The Paris-based royal family, led by Prince Regent Sauryavong Savang and his nephew, heir apparent Crown Prince Soulivong Savang, began assuming a higher profile during the year. They had talks with U.S. congressional leaders in advance of a U.S. Congressional Forum on Laos in June and were received at the French Foreign Ministry in September for the first time since their exile. Khamxay Souphanouvong, a government minister and son of the late Laotian president Prince Souphanouvong, was absent from his duties beginning in April, and though the government insisted that nothing was amiss, Thai authorities implied that he was seeking political asylum there. By early December, Souphanouvong had not returned to Laos.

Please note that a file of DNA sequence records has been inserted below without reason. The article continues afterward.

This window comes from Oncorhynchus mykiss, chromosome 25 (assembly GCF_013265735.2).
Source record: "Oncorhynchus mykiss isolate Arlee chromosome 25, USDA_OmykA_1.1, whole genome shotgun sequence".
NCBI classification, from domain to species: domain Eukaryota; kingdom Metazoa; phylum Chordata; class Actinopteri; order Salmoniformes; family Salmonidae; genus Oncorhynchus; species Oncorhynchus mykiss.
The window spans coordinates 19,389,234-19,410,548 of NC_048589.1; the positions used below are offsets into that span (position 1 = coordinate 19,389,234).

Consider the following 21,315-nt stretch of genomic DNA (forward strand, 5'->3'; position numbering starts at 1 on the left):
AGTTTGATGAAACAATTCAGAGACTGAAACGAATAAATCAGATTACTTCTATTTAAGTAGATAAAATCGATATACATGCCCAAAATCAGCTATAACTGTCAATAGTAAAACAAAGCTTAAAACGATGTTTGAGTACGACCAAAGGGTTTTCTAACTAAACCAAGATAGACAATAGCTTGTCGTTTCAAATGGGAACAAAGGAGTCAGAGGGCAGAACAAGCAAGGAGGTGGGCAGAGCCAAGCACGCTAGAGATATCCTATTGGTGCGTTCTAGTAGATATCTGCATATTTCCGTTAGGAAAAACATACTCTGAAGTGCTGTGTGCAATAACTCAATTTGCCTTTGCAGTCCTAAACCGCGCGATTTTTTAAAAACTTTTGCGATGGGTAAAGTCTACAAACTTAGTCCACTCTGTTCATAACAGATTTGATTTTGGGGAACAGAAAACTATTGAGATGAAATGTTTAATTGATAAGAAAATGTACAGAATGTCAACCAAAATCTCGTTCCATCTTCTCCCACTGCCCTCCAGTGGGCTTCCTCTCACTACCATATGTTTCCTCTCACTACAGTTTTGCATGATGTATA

Though not as badly hit as neighbouring Vietnam and Cambodia, Laos suffered from record flooding of the Mekong River basin in September. The UN World Food Programme pledged aid to 30,000 farming people from among the 100,000 whose crops had been lost in the inundation of 25,000 ha (61,750 ac) of rice paddies. These and other economic problems were addressed at a plenary session of the Lao People's Revolutionary Party in mid-September. Ambitious plans for improving literacy, hygiene, communications, energy, and transportation were outlined. Most foreign analysts, however, considered the proposed timescale unrealistic. With a chronically unstable kip, skepticism also greeted the government's claim in October that inflation in Laos was down to 10% and the country was on course for gross domestic product growth of 6% for the year.

Robert Woodrow

▪ 2000

236,800 sq km (91,429 sq mi)
(1999 est.): 5,407,000
Vientiane (Viangchan)
Chief of state:
President Khamtai Siphandon
Head of government:
Prime Minister Sisavath Keobounphanh